The piece was presented (in French) in London in 1876, and again in 1888. An English adaptation by Harry Greenbank was staged there in 1897 under the title The Scarlet Feather, with additional numbers by Lionel Monckton. A French production was given in New York in 1877. German translations were presented in Berlin in 1877 and Vienna in 1879.[1]

Notes, references and sources[edit]


  1. ^ Kurt Gänzl and Andrew Lamb in Gänzl's Book of the Musical Theatre label the piece an opéra comique,[1] but the published score describes it as an opéra bouffe, as do contemporary reviews and Opérette – Théâtre Musical.[2][3]


  1. ^ a b c Gänzl and Lamb, p. 346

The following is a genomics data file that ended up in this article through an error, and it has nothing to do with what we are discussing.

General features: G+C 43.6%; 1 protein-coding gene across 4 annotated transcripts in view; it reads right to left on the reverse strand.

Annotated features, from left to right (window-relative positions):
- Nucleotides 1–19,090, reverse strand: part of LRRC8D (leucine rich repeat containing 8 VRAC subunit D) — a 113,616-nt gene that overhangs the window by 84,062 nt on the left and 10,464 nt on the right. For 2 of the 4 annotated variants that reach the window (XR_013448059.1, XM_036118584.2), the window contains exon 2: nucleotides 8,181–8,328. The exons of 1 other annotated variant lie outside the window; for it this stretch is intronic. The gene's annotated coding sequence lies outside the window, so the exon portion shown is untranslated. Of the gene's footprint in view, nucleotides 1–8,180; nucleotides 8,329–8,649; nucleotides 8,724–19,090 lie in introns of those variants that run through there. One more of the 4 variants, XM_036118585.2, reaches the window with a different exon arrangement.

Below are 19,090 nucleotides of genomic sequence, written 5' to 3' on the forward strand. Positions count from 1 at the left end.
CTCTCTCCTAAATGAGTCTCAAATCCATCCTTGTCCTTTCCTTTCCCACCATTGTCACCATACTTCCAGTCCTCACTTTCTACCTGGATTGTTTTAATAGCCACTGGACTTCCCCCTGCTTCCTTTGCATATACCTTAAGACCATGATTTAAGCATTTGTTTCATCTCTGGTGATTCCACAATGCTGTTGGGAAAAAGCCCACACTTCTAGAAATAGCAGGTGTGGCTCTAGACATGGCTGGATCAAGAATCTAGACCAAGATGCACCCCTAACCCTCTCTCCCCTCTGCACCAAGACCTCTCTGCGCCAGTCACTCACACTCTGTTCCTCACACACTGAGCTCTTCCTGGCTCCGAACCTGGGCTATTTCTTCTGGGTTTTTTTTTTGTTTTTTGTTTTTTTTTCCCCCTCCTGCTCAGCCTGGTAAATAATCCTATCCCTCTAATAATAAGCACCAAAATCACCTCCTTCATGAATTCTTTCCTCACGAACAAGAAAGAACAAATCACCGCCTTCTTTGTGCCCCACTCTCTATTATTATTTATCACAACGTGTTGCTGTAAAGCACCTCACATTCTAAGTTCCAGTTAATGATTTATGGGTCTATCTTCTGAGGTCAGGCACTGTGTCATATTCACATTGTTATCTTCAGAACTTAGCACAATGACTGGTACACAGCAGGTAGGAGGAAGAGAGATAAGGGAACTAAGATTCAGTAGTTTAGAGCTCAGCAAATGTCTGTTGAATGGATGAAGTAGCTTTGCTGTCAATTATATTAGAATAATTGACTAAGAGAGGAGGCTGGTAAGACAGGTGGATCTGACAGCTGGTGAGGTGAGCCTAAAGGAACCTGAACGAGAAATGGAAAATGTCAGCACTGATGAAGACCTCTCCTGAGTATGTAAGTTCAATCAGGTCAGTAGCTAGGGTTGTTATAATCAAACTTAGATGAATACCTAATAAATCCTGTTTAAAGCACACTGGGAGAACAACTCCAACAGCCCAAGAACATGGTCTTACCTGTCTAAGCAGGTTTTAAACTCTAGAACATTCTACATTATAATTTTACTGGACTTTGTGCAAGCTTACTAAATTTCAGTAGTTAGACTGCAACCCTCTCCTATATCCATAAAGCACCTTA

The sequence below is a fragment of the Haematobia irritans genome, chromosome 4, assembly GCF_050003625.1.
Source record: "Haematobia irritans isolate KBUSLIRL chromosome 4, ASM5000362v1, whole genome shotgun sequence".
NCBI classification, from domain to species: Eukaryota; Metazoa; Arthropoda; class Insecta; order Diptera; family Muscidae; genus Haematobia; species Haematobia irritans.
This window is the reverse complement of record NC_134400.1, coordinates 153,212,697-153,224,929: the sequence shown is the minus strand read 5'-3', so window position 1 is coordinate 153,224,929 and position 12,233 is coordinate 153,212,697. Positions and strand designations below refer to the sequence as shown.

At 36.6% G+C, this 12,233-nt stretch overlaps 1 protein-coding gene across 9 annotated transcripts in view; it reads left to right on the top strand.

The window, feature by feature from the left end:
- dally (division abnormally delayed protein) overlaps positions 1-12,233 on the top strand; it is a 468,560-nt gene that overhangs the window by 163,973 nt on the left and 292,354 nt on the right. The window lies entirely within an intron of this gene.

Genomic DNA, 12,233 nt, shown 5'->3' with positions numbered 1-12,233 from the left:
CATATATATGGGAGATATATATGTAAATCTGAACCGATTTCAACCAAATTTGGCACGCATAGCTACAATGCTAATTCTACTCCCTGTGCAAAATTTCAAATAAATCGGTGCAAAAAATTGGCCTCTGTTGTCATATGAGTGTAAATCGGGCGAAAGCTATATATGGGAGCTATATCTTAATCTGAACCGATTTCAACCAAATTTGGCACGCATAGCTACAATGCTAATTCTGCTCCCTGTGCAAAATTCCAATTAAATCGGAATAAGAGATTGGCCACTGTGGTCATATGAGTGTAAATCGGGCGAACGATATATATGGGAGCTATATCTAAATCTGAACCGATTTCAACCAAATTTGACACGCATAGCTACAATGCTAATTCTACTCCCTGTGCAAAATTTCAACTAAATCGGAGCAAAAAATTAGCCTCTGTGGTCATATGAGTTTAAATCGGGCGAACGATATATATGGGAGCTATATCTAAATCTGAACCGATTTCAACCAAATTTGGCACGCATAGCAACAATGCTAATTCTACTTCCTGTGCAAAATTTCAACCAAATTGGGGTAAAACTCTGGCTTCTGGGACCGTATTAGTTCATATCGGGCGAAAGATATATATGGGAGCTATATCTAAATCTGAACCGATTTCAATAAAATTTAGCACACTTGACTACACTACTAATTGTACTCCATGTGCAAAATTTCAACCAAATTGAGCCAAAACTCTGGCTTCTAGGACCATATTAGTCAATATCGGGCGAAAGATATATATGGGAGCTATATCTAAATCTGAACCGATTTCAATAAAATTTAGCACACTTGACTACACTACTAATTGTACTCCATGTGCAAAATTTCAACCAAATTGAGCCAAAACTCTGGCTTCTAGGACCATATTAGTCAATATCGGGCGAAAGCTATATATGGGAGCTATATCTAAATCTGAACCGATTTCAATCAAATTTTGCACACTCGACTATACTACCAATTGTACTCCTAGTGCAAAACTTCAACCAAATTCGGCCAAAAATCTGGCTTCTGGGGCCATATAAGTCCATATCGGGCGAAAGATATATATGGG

2. ^ a b c "The Drama in Paris", The Era, 26 December 1875, p. 10
  3. ^ a b c d "Petite mariée, La", Opérette – Théâtre Musical, Académie Nationale de l'Opérette. Retrieved 3 November 2018
  4. ^ a b c Andrew Lamb. "Lecocq, (Alexandre) Charles", Grove Music Online, Oxford University Press. Retrieved 20 September 2018 (subscription required)
  5. ^ "The Drama in Paris", The Era, 29 August 1891, p. 9
  6. ^ a b Gänzl, p. 1166
  7. ^ Letellier, p. 255


  • Gänzl, Kurt (2001). The encyclopedia of the musical theatre, Volume 1 (second ed.). New York: Schirmer Books. ISBN 978-0-02-865572-7.
  • Gänzl, Kurt; Andrew Lamb (1988). Gänzl's Book of the Musical Theatre. London: The Bodley Head. OCLC 966051934.
  • Letellier, Robert (2015). Operetta: A Sourcebook. Volume I. Newcastle: Cambridge Scholars Publishing. ISBN 978-1-4438-6690-3.